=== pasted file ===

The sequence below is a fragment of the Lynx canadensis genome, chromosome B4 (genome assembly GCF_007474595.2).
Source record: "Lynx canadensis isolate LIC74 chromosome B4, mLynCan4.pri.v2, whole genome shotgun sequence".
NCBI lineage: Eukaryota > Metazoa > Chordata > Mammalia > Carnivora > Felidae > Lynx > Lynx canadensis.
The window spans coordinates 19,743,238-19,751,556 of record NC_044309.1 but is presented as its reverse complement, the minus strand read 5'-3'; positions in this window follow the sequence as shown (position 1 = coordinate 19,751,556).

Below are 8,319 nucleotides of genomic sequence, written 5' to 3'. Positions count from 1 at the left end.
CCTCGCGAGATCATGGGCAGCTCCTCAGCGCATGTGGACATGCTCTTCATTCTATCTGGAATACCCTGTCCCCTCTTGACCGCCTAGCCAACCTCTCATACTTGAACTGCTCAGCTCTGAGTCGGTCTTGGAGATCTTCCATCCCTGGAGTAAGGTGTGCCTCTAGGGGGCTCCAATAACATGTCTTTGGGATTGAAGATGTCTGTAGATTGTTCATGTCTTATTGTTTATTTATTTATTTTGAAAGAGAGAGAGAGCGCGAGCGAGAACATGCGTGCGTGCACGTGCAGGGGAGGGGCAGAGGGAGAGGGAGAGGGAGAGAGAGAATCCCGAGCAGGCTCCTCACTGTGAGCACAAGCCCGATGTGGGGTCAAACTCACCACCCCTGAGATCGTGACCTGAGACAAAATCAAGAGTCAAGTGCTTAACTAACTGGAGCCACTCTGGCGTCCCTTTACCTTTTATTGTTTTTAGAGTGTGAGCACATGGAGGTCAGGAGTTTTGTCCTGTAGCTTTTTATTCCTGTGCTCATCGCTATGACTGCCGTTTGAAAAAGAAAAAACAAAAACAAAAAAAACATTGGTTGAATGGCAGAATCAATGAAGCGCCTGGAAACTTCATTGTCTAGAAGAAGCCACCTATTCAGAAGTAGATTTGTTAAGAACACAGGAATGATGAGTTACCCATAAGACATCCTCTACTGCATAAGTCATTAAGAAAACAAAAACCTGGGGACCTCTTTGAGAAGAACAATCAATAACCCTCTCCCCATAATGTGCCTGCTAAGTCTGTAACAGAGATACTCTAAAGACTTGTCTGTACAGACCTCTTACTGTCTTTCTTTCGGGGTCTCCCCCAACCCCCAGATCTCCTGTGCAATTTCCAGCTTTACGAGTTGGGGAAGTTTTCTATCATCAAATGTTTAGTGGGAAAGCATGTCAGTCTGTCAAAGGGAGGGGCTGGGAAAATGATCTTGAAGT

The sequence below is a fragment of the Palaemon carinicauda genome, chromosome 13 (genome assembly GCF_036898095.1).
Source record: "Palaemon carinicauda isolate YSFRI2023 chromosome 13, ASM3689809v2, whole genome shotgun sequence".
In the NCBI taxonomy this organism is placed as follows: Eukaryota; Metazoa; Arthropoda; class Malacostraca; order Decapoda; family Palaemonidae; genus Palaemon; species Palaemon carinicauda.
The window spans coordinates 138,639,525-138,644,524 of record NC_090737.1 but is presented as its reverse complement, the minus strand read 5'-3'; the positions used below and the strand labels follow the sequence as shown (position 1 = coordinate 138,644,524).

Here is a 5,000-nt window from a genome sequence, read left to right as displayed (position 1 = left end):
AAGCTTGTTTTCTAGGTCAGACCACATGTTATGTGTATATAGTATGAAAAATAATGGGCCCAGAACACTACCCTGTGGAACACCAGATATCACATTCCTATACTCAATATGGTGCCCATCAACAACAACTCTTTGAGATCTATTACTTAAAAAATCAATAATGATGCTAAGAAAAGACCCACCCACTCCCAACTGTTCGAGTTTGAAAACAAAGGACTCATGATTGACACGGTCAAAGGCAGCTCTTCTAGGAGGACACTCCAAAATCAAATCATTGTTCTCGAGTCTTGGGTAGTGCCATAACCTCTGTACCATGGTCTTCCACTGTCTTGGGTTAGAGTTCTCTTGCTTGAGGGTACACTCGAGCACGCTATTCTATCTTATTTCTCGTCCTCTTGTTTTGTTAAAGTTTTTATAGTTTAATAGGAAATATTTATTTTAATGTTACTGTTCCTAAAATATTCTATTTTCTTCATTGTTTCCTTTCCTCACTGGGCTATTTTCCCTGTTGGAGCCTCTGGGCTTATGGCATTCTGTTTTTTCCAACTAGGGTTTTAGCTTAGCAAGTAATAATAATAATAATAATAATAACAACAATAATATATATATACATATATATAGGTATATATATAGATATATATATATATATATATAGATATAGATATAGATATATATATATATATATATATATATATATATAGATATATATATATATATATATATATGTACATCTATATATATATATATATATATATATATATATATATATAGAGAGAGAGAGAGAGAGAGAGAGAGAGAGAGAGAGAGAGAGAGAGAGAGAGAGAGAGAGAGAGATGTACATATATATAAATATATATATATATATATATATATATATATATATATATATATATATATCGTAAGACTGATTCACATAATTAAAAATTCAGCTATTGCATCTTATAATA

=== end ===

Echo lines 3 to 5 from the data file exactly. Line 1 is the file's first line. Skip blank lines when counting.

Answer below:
NCBI lineage: Eukaryota > Metazoa > Chordata > Mammalia > Carnivora > Felidae > Lynx > Lynx canadensis.
The window spans coordinates 19,743,238-19,751,556 of record NC_044309.1 but is presented as its reverse complement, the minus strand read 5'-3'; positions in this window follow the sequence as shown (position 1 = coordinate 19,751,556).

Below are 8,319 nucleotides of genomic sequence, written 5' to 3'. Positions count from 1 at the left end.